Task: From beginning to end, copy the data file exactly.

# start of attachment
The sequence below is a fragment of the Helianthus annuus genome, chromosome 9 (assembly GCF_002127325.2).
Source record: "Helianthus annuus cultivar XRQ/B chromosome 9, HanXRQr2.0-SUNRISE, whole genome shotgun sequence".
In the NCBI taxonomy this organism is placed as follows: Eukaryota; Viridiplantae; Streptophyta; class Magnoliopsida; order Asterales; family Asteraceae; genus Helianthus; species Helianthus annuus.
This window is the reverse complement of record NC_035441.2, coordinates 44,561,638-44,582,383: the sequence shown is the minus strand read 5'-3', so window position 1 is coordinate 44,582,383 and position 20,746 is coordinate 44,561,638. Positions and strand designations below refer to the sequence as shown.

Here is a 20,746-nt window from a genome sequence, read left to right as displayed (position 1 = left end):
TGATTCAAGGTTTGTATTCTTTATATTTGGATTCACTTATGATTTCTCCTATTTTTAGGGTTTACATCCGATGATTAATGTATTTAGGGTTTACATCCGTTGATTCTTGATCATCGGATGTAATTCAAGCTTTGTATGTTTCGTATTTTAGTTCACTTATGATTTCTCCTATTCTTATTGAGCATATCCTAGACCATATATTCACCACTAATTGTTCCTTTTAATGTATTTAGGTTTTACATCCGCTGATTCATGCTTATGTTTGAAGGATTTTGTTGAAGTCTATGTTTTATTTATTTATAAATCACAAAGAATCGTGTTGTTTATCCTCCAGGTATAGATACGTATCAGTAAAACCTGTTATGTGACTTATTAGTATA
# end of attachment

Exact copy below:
The sequence below is a fragment of the Helianthus annuus genome, chromosome 9 (assembly GCF_002127325.2).
Source record: "Helianthus annuus cultivar XRQ/B chromosome 9, HanXRQr2.0-SUNRISE, whole genome shotgun sequence".
In the NCBI taxonomy this organism is placed as follows: Eukaryota; Viridiplantae; Streptophyta; class Magnoliopsida; order Asterales; family Asteraceae; genus Helianthus; species Helianthus annuus.
This window is the reverse complement of record NC_035441.2, coordinates 44,561,638-44,582,383: the sequence shown is the minus strand read 5'-3', so window position 1 is coordinate 44,582,383 and position 20,746 is coordinate 44,561,638. Positions and strand designations below refer to the sequence as shown.

Here is a 20,746-nt window from a genome sequence, read left to right as displayed (position 1 = left end):
TGATTCAAGGTTTGTATTCTTTATATTTGGATTCACTTATGATTTCTCCTATTTTTAGGGTTTACATCCGATGATTAATGTATTTAGGGTTTACATCCGTTGATTCTTGATCATCGGATGTAATTCAAGCTTTGTATGTTTCGTATTTTAGTTCACTTATGATTTCTCCTATTCTTATTGAGCATATCCTAGACCATATATTCACCACTAATTGTTCCTTTTAATGTATTTAGGTTTTACATCCGCTGATTCATGCTTATGTTTGAAGGATTTTGTTGAAGTCTATGTTTTATTTATTTATAAATCACAAAGAATCGTGTTGTTTATCCTCCAGGTATAGATACGTATCAGTAAAACCTGTTATGTGACTTATTAGTATA